Standard Commercial Segment   163,478    162,152 
Personal Segment   230,397    232,441 
Corporate   22,556    26,400 
   $1,270,791   $1,231,126 

 

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9. Reinsurance

 

We reinsure a portion of the risk we underwrite in order to control the exposure to losses and to protect capital resources. We cede to reinsurers a portion of these risks and pay premiums based upon the risk and exposure of the policies subject to such reinsurance. Ceded reinsurance involves credit risk and is generally subject to aggregate loss limits. Although the reinsurer is liable to us to the extent of the reinsurance ceded, we are ultimately liable as the direct insurer on all risks reinsured. Reinsurance recoverables are reported after allowances for uncollectible amounts. We monitor the financial condition of reinsurers on an ongoing basis and review our reinsurance arrangements periodically. Reinsurers are selected based on their financial condition, business practices and the price of their product offerings. In order to mitigate credit risk to reinsurance companies, most of our reinsurance recoverable balance as of September 30, 2018 was with reinsurers that had an A.M. Best rating of “A–” or better.

 

The following table shows earned premiums ceded and reinsurance loss recoveries by period (in thousands):

 

   Three Months Ended   Nine Months Ended 
   September 30,   September 30, 
   2018   2017   2018   2017 
                 
Ceded earned premiums  $73,038   $54,769   $203,302   $151,370 
Reinsurance recoveries  $48,962   $45,122   $142,389   $103,552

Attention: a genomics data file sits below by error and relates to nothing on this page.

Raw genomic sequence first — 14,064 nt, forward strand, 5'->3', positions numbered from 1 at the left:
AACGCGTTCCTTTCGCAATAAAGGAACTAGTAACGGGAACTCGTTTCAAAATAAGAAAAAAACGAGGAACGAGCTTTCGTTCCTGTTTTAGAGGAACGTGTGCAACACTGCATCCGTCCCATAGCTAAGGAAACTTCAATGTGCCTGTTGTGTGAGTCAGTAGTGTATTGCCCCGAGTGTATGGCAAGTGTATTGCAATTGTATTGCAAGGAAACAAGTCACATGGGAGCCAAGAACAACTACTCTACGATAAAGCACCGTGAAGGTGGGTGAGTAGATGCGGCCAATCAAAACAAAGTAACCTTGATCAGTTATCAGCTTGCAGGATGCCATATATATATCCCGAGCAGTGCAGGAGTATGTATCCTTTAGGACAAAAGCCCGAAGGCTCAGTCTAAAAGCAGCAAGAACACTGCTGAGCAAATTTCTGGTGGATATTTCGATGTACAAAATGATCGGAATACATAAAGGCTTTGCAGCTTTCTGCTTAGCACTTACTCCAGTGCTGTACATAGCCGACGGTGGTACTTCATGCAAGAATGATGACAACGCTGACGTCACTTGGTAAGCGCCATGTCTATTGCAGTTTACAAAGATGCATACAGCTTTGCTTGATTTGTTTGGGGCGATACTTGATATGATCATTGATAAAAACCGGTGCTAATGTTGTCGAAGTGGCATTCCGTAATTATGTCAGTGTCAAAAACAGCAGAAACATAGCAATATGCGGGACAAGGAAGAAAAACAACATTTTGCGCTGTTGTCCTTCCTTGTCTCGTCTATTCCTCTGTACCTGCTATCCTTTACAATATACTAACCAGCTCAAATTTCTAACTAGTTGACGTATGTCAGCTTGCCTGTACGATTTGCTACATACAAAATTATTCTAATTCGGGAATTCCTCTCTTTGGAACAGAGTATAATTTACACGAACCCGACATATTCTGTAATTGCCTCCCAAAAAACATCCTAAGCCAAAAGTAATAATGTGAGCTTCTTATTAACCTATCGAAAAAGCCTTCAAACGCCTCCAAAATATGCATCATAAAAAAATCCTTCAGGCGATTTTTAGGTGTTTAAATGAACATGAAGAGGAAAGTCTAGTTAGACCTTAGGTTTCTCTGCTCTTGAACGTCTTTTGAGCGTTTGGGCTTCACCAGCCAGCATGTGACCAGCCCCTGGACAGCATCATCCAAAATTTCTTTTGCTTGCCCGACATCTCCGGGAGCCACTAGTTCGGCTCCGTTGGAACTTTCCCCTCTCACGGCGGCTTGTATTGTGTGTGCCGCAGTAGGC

10. Revolving Credit Facility

 

Our Second Restated Credit Agreement with Frost Bank (“Frost”) dated June 30, 2015, as amended to date, provides a $15.0 million revolving credit facility (“Facility A”), with a $5.0 million letter of credit sub-facility. The outstanding balance of the Facility A bears interest at a rate equal to the prime rate or LIBOR plus 2.5%, at our election. We pay an annual fee of 0.25% of the average daily unused balance of Facility A and letter of credit fees at the rate of 1.00% per annum.  All principal and accrued interest on Facility A becomes due and payable on June 30, 2020. As of September 30, 2018, we had no outstanding borrowings under Facility A.

 

The Second Restated Credit Agreement with Frost also provides a $30.0 million revolving credit facility (“Facility B”), in addition to Facility A. We may use Facility B loan proceeds solely for the purpose of making capital contributions to AHIC and HIC. We may borrow, repay and reborrow under Facility B until December 17, 2019, at which time all amounts outstanding under Facility B are converted to a term loan. Through December 17, 2019, we pay Frost a quarterly fee of 0.25% per annum of the average daily unused balance of Facility B. Facility B bears interest at a rate equal to the prime rate or LIBOR plus 3.00%, at our election. Until December 17, 2019, interest only on amounts from time to time outstanding under Facility B are payable quarterly. Any amounts outstanding on Facility B as of December 17, 2019 are converted to a term loan payable in quarterly installments over five years based on a seven year amortization of principal plus accrued interest. All remaining principal and accrued interest on Facility B become due and payable on December 17, 2024. As of September 30, 2018, we had $30.0 million outstanding under Facility B.